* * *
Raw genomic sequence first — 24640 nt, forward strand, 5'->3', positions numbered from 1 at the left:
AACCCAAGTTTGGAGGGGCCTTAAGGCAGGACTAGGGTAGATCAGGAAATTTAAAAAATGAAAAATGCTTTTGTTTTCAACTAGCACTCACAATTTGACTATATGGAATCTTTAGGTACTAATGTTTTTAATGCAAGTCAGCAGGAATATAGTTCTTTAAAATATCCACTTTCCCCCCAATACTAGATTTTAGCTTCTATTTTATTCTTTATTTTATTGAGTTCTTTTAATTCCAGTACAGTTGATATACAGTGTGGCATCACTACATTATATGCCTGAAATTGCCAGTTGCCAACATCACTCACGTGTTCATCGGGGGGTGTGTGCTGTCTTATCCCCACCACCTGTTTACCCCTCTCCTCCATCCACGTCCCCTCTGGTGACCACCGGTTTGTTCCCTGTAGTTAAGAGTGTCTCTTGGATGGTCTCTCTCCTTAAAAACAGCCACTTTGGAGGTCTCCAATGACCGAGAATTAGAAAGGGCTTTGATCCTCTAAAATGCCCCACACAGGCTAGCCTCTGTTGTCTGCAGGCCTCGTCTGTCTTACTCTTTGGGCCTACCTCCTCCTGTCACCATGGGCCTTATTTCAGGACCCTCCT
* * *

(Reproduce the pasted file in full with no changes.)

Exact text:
Raw genomic sequence first — 24640 nt, forward strand, 5'->3', positions numbered from 1 at the left:
AACCCAAGTTTGGAGGGGCCTTAAGGCAGGACTAGGGTAGATCAGGAAATTTAAAAAATGAAAAATGCTTTTGTTTTCAACTAGCACTCACAATTTGACTATATGGAATCTTTAGGTACTAATGTTTTTAATGCAAGTCAGCAGGAATATAGTTCTTTAAAATATCCACTTTCCCCCCAATACTAGATTTTAGCTTCTATTTTATTCTTTATTTTATTGAGTTCTTTTAATTCCAGTACAGTTGATATACAGTGTGGCATCACTACATTATATGCCTGAAATTGCCAGTTGCCAACATCACTCACGTGTTCATCGGGGGGTGTGTGCTGTCTTATCCCCACCACCTGTTTACCCCTCTCCTCCATCCACGTCCCCTCTGGTGACCACCGGTTTGTTCCCTGTAGTTAAGAGTGTCTCTTGGATGGTCTCTCTCCTTAAAAACAGCCACTTTGGAGGTCTCCAATGACCGAGAATTAGAAAGGGCTTTGATCCTCTAAAATGCCCCACACAGGCTAGCCTCTGTTGTCTGCAGGCCTCGTCTGTCTTACTCTTTGGGCCTACCTCCTCCTGTCACCATGGGCCTTATTTCAGGACCCTCCT